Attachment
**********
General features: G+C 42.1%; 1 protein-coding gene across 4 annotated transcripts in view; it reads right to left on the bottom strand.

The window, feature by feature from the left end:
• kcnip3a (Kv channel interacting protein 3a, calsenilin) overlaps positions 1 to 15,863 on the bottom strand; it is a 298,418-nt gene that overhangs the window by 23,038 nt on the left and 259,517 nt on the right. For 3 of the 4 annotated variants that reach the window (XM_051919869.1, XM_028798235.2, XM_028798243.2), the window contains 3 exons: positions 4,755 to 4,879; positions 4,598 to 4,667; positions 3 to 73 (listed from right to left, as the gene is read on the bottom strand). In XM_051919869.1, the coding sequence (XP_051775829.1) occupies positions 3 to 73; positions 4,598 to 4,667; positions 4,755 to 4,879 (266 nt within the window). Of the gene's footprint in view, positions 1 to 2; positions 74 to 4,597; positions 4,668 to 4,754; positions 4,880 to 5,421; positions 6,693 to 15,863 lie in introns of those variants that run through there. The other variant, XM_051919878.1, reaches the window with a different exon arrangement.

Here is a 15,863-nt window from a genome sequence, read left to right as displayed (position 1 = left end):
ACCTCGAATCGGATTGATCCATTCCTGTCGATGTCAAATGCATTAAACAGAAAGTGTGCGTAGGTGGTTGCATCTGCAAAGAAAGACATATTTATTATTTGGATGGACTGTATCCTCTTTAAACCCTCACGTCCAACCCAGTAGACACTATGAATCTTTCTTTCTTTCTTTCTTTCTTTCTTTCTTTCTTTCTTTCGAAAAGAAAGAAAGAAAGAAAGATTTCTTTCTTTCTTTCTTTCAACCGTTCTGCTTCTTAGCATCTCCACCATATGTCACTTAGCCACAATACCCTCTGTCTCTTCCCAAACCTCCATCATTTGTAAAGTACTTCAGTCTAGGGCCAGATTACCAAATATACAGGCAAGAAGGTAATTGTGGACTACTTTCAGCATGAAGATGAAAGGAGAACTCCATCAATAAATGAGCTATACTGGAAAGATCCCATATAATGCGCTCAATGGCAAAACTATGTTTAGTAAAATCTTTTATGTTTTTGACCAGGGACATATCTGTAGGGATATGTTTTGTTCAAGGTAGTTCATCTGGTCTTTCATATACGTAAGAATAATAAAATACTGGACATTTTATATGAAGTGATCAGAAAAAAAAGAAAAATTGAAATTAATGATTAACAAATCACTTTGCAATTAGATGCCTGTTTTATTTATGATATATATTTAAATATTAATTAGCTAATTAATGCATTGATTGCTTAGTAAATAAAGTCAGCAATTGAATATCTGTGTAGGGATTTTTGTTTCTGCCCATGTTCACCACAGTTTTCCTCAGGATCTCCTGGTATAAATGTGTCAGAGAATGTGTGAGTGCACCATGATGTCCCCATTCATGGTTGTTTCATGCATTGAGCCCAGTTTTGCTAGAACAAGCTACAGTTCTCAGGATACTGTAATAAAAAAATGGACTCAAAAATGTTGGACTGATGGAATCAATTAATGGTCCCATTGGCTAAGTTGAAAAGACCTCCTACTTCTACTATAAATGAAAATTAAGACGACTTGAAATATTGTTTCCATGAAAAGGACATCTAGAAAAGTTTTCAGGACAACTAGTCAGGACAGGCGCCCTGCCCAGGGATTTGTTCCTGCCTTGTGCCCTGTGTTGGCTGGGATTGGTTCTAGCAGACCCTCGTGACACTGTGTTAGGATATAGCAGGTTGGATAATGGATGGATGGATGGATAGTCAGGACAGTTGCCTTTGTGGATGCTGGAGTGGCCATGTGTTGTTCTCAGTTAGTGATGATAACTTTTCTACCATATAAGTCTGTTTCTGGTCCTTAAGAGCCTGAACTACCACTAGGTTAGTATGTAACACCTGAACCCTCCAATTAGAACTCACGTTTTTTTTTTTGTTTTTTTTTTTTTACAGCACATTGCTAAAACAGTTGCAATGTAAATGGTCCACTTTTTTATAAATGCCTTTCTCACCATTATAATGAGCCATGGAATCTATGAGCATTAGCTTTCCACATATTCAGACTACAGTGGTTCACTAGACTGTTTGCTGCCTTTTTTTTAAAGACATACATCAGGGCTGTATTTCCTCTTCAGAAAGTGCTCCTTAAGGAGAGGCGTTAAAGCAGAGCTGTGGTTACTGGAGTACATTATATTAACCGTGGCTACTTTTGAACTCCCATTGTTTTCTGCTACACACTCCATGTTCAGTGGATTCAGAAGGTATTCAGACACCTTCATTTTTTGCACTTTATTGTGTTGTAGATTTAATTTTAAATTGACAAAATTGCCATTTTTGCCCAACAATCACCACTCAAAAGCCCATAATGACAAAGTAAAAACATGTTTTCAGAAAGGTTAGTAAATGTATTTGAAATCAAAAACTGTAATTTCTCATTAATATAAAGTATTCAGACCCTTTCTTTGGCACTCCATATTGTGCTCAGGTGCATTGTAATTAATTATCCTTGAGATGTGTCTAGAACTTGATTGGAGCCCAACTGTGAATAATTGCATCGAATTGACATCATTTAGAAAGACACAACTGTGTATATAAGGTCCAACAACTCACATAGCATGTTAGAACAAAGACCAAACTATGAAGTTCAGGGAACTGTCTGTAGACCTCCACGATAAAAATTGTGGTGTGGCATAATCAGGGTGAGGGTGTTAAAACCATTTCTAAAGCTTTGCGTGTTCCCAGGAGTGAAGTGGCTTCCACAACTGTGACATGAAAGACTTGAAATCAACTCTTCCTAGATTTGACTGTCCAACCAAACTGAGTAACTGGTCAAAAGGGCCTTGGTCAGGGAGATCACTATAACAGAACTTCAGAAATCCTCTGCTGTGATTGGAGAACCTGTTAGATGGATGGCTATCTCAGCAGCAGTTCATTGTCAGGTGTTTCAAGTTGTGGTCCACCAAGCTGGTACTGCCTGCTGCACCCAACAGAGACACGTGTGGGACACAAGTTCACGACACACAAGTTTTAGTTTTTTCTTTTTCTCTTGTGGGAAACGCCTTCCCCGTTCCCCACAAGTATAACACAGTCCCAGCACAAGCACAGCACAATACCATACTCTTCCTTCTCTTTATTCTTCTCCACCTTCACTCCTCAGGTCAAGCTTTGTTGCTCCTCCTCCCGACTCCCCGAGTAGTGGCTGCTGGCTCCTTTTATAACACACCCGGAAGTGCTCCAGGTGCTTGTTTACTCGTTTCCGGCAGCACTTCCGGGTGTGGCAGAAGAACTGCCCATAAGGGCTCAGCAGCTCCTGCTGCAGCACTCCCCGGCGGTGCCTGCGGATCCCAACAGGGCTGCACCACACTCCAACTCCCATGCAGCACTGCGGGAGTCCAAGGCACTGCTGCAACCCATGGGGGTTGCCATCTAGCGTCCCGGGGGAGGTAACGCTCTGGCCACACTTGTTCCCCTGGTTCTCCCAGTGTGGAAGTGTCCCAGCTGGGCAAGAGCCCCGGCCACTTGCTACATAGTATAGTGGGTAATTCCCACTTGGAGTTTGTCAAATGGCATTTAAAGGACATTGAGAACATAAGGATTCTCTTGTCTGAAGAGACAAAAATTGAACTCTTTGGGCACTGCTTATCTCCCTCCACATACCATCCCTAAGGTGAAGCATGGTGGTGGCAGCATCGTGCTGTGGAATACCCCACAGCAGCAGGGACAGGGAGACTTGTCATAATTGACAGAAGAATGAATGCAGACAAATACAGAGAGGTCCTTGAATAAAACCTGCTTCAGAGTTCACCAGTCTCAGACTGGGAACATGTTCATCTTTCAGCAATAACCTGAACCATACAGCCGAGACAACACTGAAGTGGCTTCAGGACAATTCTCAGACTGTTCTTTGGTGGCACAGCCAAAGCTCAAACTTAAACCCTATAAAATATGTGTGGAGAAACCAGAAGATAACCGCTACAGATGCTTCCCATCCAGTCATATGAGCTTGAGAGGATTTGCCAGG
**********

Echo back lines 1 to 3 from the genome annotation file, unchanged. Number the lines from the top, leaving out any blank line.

General features: G+C 42.1%; 1 protein-coding gene across 4 annotated transcripts in view; it reads right to left on the bottom strand.

The window, feature by feature from the left end:
• kcnip3a (Kv channel interacting protein 3a, calsenilin) overlaps positions 1 to 15,863 on the bottom strand; it is a 298,418-nt gene that overhangs the window by 23,038 nt on the left and 259,517 nt on the right. For 3 of the 4 annotated variants that reach the window (XM_051919869.1, XM_028798235.2, XM_028798243.2), the window contains 3 exons: positions 4,755 to 4,879; positions 4,598 to 4,667; positions 3 to 73 (listed from right to left, as the gene is read on the bottom strand). In XM_051919869.1, the coding sequence (XP_051775829.1) occupies positions 3 to 73; positions 4,598 to 4,667; positions 4,755 to 4,879 (266 nt within the window). Of the gene's footprint in view, positions 1 to 2; positions 74 to 4,597; positions 4,668 to 4,754; positions 4,880 to 5,421; positions 6,693 to 15,863 lie in introns of those variants that run through there. The other variant, XM_051919878.1, reaches the window with a different exon arrangement.